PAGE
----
Fifteen years ago, after throwing down one of the most impressive dunks in the history of the Slam Dunk Contest, Vince Carter turned to the camera and proclaimed, “it’s over.” Now, in 2015, the only thing that’s “over” is the Slam Dunk Contest itself.
The Slam Dunk Contest used to be an event filled with joy, excitement, and awe-inspiring dunks. Now, it is an event filled with misery, dullness, and ordinary, unimpressive, unoriginal dunks.
What the hell happened to the Slam Dunk Contest?
One reason for the contest’s apparent decline is the lack of star participation. When the Slam Dunk Contest was young and thriving, stars made it their mission to participate and take the title. All-time great superstars partook in the event, including Julius Erving, Michael Jordan, Dominique Wilkins, Clyde Drexler, and Shawn Kemp. The Slam Dunk Contest meant something in those early years. It was important to the players to be named the Slam Dunk Champion. It was something they strived for. It was something they cared about.
After a decline in talent during the mid-to-late 1990’s, Vince Carter rejuvenated the competition with his electrifying, all-time great showcase of unbelievable dunks.
Another decline in the early-to-mid 2000’s led to a pretty solid string of participants including Nate Robinson, Dwight Howard, and culminating with Blake Griffin. Not all of the participants from 2006 to 2011 (the years from Nate’s first win to Griffin’s win)
were stars, but there was enough star power, along with a plethora of fantastic dunks, to get fans excited. Right after Blake Griffin jumped over a car (overrated dunk, by the way), the Slam Dunk Contest died again. It reverted to no-name players performing no-name dunks. It hasn’t resurrected ever since.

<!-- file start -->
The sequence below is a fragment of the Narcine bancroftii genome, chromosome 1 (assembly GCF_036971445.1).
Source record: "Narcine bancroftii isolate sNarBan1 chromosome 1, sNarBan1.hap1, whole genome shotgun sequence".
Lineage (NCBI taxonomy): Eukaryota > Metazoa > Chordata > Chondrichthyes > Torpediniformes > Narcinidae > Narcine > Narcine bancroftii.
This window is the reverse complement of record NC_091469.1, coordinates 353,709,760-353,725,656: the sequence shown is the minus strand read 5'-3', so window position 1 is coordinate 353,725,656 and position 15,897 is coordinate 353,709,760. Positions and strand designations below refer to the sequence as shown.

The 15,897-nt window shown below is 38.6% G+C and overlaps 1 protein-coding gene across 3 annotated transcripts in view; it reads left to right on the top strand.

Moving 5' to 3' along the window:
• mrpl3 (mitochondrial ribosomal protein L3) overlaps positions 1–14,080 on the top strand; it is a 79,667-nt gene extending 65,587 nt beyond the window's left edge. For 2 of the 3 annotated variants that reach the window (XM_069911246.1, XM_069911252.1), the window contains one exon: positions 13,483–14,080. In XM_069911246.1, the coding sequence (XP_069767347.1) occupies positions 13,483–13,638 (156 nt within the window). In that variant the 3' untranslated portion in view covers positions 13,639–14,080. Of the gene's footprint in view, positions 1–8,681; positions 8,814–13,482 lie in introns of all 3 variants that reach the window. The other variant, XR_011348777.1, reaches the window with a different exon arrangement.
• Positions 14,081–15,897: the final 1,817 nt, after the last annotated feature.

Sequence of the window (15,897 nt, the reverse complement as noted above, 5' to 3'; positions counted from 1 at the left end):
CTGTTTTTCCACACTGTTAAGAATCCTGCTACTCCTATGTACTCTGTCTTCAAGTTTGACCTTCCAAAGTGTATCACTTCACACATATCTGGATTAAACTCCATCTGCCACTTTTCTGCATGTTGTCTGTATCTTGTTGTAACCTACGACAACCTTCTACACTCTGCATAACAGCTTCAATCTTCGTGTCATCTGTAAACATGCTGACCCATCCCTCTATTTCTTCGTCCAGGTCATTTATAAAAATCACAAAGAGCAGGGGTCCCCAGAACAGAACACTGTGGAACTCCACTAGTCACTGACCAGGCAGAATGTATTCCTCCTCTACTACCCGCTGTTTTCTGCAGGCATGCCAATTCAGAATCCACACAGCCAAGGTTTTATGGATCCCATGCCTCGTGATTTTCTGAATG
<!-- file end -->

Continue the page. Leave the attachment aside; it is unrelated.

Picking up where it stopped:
Now, superstars can’t be bothered with the Slam Dunk Contest. They would rather spend their All-Star Weekend relaxing and buying sneakers than participating in the once high-flying competition. (LeBron James has infamously denied participation for several years, much to the disappointment of millions of fans worldwide.)
Over the last few years, we’ve been subject to the names of Jeremy Evans, Chase Budinger, Derrick Williams, James White, Gerald Wallace, Shannon Brown, and Ben McLemore, among other lesser-known NBA players.
Sure, there have been some exceptions. The 2014 Slam Dunk Contest, for example, included three All-Stars: Paul George, John Wall, and Damian Lillard. However, the talent of these three individuals was completely wasted with a ridiculously stupid newly-implemented format. The format consisted of a “team round” and had an East vs. West theme that left many fans confused and shocked.
This year’s contest includes Giannis Antetokounmpo, Victor Oladipo, Mason Plumlee, and Zach LaVine. It also reverts back to an older format, to the delight of many fans. Although the four participants in this year’s contest are undoubtedly talented basketball players, they are by no means star players in the NBA. With the exception of LaVine, this year’s participants don’t boast much dunking prowess. Sure, “The Greek Freak” is athletic and has a ridiculous wingspan, but he’s no LeBron James.
The NBA’s Slam Dunk Contest is dead. It’s over. And the only way to bring it back is to convince the superstars to participate. Until then, it will just be a filler for an open Saturday night television slot.
Seriously though, watch Vince Carter’s performance in the 2000 Slam Dunk Contest. His first and third dunks are, without a doubt, the greatest dunks in the history of the Slam Dunk Contest. Seeing the reactions of his peers all but proves that it was truly unbelievable. I’ve seen this video at least forty times, and it just gets better and better each and every time I watch it.